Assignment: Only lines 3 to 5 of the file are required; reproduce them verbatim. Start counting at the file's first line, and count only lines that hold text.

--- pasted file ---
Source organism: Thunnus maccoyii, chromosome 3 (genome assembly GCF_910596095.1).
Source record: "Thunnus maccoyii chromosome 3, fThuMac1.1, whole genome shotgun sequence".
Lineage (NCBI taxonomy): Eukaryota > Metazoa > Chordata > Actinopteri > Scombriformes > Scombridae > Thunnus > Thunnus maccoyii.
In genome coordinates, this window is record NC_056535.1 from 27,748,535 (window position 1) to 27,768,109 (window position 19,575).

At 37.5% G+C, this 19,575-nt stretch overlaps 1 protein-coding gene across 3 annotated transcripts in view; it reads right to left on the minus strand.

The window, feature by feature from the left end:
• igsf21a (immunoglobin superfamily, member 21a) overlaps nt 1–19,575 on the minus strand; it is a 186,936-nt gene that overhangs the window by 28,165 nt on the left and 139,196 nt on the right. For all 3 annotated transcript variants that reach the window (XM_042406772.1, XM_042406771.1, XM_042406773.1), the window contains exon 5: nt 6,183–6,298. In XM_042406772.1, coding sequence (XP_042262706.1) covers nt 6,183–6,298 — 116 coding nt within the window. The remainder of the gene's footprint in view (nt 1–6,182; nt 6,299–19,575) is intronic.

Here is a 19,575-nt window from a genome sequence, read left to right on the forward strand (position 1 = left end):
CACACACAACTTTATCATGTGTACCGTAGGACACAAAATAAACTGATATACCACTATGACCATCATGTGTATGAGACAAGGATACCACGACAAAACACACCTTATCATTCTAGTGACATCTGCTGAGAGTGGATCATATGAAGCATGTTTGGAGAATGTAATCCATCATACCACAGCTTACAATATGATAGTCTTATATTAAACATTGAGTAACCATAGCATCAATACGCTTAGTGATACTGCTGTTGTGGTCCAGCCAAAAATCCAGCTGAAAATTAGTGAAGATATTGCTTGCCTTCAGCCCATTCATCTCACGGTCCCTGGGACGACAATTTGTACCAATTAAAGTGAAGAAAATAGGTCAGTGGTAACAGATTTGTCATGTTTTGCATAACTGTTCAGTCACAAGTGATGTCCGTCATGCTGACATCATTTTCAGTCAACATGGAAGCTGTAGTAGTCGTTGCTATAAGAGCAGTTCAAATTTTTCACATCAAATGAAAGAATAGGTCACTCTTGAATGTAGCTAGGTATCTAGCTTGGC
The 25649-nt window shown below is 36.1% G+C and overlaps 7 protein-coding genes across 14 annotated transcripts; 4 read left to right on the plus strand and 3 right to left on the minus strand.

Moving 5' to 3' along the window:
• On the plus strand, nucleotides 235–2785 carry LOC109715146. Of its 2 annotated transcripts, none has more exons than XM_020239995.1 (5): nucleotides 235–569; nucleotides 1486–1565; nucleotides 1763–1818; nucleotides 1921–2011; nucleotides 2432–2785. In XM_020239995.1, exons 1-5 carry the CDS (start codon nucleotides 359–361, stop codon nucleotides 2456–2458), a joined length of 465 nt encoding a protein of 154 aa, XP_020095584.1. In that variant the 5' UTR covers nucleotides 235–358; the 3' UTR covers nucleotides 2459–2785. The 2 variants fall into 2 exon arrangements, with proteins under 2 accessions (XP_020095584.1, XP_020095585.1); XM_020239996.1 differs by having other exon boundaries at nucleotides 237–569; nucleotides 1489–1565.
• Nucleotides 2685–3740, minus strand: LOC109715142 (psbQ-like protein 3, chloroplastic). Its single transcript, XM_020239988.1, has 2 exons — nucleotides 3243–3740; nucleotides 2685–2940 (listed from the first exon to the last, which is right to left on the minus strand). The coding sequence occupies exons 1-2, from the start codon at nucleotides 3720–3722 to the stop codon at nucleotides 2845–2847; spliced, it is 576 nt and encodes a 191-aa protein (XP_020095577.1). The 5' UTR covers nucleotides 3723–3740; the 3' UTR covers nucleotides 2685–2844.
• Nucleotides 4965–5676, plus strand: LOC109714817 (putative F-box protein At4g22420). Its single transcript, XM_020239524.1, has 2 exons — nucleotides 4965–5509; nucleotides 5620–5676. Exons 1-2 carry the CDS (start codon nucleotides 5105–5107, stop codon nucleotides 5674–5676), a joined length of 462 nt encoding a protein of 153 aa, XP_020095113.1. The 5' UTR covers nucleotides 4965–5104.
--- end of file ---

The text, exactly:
Lineage (NCBI taxonomy): Eukaryota > Metazoa > Chordata > Actinopteri > Scombriformes > Scombridae > Thunnus > Thunnus maccoyii.
In genome coordinates, this window is record NC_056535.1 from 27,748,535 (window position 1) to 27,768,109 (window position 19,575).

At 37.5% G+C, this 19,575-nt stretch overlaps 1 protein-coding gene across 3 annotated transcripts in view; it reads right to left on the minus strand.